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5 Practice Drills PGA Professionals Use Around The Green

You wouldn't believe how much time professionals spend practicing their short game. The average amateur spends 90% of their time on the range smashing balls, 5-7% putting and as little as 3% practicing their short game and they wonder why they aren't getting any better? The fact is, pitching is a very important aspect of the golf game for golfers of all levels and perhaps for the amateur golfer its more important that smashing driver and hitting long irons at the range.


It's interesting to see the difference in how much time a professionals spends practicing putting and short game when compared to the amateur. In truth, the amateur does completely the opposite as a professional when it comes to their practice time.

But here is the deal, everyone wants to play like the Pro's, but if you want to play like one then you need to practice like one.



Why Is Pitching So Important?


Simply put, for long hitters, a pitch shot is what gives them them a chance to get it close for a birdie putt. For short hitters they tend to hit short of the green on those long par 4's and par 5's, so pitching for them is extremely important if they want to save par.


I'm Sharing 5 Drills My PGA Professional Clients Use To Sharpen Their Short Game With You


So if your looking to knock some strokes off your game, then practicing with purpose with the same drills the Pro's are using makes pretty good sense, don't you think?


The 5 Pitching Drills To Sharpen Your Short Game

  1. Alignment stick technique drill

  2. Hit 5 balls to a pin from 40,50,60 and 70 yards

  3. Play 9 short par 3 holes out on the golf course

  4. Distance control cone drill

  5. Leapfrog drill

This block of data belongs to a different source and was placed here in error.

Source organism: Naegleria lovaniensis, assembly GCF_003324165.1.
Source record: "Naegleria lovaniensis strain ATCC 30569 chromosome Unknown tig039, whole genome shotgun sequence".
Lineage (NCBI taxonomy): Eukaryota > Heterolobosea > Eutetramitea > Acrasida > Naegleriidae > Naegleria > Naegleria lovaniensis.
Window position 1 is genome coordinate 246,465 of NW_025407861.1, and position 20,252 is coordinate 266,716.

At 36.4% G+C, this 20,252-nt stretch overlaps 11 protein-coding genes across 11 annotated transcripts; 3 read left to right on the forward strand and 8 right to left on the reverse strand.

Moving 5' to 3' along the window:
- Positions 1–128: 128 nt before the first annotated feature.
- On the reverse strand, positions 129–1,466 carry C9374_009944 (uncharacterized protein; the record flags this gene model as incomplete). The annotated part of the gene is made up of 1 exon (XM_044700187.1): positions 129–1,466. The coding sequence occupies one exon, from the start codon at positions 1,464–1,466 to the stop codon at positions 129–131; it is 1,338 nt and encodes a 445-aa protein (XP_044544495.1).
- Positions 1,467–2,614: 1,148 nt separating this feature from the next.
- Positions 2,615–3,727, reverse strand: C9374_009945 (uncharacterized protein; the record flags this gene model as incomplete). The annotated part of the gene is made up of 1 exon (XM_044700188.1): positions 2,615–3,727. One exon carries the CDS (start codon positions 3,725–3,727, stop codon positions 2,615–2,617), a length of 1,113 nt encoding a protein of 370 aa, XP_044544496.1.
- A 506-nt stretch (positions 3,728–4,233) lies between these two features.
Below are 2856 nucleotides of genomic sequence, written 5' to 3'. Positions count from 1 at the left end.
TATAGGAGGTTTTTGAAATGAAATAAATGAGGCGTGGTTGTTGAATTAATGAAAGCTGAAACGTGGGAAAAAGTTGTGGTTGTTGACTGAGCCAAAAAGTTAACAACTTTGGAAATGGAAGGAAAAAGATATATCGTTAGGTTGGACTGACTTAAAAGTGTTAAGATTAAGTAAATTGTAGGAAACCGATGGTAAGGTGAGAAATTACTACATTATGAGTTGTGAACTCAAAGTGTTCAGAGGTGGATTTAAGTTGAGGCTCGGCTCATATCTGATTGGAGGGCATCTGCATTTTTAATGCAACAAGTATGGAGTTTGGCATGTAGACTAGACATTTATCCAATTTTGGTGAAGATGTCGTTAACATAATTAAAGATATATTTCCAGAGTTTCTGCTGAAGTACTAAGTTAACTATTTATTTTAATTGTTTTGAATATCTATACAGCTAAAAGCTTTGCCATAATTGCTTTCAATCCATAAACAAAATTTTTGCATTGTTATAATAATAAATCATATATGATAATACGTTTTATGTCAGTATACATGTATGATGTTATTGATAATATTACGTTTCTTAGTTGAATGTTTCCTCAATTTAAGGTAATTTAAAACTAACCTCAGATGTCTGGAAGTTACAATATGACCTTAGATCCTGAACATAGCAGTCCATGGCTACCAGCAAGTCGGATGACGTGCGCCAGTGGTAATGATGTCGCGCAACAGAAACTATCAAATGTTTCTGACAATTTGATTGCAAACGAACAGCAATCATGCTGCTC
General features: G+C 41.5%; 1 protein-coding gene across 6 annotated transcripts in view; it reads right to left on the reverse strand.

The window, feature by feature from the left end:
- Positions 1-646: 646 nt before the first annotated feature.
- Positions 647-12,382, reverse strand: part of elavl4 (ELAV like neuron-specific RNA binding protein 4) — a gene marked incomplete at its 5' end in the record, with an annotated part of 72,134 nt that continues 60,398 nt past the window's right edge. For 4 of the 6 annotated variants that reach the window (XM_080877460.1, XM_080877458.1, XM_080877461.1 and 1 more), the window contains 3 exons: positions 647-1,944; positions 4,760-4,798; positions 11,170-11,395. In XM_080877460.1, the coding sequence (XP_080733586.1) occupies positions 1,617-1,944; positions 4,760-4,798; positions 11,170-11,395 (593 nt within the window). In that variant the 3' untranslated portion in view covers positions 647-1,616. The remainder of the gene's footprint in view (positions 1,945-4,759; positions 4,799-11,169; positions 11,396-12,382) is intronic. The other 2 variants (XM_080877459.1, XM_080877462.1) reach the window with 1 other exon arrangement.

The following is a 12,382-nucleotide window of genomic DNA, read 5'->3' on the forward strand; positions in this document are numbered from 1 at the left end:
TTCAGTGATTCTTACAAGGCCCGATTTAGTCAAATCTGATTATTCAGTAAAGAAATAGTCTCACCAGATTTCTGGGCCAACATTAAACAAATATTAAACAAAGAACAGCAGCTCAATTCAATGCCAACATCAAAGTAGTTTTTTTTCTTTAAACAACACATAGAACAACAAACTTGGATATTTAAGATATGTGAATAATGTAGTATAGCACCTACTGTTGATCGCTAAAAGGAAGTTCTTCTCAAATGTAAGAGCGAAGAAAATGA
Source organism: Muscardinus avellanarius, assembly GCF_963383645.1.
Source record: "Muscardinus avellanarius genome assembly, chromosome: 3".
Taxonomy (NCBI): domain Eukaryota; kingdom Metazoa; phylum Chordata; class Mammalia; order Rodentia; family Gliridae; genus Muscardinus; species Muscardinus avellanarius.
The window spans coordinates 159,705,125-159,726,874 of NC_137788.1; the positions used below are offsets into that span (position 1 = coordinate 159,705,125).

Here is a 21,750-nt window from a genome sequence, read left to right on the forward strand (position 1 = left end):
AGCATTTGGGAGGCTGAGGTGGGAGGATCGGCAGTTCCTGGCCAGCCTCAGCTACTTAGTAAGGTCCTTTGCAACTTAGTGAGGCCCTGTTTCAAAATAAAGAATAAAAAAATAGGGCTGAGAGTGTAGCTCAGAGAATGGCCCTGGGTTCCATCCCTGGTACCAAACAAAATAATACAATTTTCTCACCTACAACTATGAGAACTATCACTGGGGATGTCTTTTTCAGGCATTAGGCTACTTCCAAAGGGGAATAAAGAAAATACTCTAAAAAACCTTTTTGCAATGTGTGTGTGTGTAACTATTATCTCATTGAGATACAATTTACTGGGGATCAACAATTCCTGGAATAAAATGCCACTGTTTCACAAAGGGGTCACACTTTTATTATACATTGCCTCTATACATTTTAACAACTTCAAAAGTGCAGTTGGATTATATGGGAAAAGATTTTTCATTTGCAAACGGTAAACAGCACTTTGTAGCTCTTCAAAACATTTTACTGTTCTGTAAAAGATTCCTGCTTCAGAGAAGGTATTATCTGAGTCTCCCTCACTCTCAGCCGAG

Alignment Stick Drill


Good technique is incredibly important if you want to hit consistently well struck pitch shots.


A common mistake I see that a lot of players make when hitting a pitch shot is they have an overactive lower body.


If you were to observe some of the best players in the world when they hit pitch shots you will notice that they use a good shoulder turn to move the club back and through impact.


An easy way to practice this feeling of a quiet lower body is to loop an alignment stick through the 3 front belt loops on your shorts or pants.


The goal is the avoid hitting the alignment stick at any point during the shot.


This drill will give you the feeling that your shoulders are doing most of the work, and that the club is out in front of your body at all times.


Practice Hitting 40,50,60 and 70 yard Shots


Distance control is one of the most important factors in pitching. Since a pitch shot isn’t a standard full swing shot it requires feel and practice to be able to hit every shot exactly how far you want to hit it. Having a launch monitor is a major advantage when practicing this shot because it will give you immediate feedback as to how fast your swinging the club, how steep your angle of attack is and the exact yardage you are hitting the ball. All this data makes it easier to bring to the course. However, if you don't have a launch monitor then simply shoot the pin with your range finder, or pace off the distance and record how many balls are landing and sticking in the 6 foot zone (radius) around the pin.